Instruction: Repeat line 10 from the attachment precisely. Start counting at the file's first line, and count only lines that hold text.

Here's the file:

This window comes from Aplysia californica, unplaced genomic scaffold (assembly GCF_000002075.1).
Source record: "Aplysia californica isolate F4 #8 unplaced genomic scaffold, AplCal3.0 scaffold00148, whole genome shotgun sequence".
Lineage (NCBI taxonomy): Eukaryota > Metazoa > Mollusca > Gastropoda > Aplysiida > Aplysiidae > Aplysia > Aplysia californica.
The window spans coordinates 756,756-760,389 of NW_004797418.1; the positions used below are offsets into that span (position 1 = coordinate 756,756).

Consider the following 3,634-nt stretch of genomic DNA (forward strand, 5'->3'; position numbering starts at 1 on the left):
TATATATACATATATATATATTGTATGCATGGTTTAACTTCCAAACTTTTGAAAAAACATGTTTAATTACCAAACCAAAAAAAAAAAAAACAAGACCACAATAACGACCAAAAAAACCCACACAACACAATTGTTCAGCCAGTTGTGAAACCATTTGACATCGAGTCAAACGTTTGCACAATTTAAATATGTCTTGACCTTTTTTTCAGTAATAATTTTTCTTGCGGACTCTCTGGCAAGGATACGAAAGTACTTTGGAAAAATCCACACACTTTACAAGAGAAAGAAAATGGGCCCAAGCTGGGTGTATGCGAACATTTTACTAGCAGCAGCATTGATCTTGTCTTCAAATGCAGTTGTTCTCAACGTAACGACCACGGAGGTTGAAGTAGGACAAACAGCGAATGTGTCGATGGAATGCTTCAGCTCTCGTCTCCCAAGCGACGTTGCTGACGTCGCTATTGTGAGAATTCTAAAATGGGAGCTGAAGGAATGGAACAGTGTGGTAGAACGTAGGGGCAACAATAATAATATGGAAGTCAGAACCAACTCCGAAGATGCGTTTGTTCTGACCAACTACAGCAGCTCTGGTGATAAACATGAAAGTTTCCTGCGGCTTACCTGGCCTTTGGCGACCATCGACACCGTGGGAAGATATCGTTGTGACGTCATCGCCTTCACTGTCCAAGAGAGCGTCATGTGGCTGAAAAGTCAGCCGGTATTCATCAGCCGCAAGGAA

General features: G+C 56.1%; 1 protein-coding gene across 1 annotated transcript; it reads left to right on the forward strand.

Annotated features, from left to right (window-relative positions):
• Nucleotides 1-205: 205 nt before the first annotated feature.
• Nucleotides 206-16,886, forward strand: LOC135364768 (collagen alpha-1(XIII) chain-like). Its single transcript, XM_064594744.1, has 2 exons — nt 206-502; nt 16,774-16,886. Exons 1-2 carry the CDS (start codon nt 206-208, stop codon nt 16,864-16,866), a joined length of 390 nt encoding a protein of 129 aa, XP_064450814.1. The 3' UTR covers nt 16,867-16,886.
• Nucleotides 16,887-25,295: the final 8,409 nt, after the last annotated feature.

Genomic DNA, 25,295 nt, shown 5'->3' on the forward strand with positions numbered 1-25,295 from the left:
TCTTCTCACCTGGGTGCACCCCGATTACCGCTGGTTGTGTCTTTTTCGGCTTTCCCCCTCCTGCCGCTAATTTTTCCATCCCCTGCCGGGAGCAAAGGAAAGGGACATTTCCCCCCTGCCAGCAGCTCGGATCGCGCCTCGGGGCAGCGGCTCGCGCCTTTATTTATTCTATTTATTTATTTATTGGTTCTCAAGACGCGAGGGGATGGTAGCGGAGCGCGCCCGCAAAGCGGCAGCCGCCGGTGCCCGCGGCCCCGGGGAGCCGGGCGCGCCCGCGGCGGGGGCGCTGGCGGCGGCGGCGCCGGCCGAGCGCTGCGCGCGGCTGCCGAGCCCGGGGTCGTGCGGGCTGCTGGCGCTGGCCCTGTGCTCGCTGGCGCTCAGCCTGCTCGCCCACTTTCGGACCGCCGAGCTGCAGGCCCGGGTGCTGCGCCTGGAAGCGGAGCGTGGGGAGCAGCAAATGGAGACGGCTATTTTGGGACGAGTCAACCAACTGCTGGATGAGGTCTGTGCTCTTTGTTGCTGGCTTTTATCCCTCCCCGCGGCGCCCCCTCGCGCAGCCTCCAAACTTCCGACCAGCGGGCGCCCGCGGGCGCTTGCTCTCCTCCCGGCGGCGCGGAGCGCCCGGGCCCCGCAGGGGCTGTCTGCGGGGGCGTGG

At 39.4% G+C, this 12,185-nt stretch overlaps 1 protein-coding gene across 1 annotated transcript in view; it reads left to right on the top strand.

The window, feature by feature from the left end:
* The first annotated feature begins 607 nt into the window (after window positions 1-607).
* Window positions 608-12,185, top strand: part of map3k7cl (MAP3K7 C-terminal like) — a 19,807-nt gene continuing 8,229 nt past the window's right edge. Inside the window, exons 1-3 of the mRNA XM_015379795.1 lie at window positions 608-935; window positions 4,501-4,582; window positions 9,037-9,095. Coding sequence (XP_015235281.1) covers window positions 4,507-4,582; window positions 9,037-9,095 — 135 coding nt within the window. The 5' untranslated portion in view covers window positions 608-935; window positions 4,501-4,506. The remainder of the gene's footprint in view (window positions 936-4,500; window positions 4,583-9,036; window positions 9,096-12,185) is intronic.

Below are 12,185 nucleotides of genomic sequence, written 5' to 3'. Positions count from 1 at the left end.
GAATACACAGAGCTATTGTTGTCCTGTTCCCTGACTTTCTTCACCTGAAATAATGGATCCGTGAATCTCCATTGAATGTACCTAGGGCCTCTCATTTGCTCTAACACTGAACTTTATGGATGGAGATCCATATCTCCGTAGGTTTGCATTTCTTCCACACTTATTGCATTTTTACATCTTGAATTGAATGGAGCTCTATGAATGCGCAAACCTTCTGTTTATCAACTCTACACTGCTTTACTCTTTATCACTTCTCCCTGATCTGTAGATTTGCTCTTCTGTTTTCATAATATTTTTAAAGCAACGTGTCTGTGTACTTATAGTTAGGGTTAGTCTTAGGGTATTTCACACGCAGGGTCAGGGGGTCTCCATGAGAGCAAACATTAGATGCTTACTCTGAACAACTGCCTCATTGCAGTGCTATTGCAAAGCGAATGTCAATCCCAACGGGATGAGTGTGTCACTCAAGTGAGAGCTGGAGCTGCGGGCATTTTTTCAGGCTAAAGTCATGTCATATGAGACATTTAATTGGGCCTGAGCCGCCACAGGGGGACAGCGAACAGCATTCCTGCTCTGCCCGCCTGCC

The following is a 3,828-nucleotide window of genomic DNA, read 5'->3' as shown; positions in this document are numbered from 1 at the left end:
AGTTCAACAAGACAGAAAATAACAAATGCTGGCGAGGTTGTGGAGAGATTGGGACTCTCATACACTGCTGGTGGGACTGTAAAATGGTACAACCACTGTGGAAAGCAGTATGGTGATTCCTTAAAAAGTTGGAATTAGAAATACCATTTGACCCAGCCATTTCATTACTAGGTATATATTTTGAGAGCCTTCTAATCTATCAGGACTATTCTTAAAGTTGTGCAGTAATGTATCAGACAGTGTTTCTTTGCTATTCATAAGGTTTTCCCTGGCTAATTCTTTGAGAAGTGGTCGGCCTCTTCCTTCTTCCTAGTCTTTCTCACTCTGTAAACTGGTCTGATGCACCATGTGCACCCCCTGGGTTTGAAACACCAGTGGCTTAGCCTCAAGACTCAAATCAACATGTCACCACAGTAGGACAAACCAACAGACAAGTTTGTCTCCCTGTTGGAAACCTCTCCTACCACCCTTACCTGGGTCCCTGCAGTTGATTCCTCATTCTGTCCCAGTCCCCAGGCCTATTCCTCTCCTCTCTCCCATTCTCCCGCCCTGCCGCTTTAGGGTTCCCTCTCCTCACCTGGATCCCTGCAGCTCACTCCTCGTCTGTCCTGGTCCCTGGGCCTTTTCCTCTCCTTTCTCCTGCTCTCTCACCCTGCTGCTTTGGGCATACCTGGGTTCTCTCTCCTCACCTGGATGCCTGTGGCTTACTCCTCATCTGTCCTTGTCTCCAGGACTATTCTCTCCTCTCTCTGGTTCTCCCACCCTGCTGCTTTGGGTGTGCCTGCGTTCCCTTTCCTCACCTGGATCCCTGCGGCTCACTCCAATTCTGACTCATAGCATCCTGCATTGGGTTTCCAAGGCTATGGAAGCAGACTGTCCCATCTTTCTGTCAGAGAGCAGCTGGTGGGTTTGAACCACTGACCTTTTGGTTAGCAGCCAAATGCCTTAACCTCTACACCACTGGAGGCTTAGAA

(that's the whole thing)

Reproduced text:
• Nucleotides 206-16,886, forward strand: LOC135364768 (collagen alpha-1(XIII) chain-like). Its single transcript, XM_064594744.1, has 2 exons — nt 206-502; nt 16,774-16,886. Exons 1-2 carry the CDS (start codon nt 206-208, stop codon nt 16,864-16,866), a joined length of 390 nt encoding a protein of 129 aa, XP_064450814.1. The 3' UTR covers nt 16,867-16,886.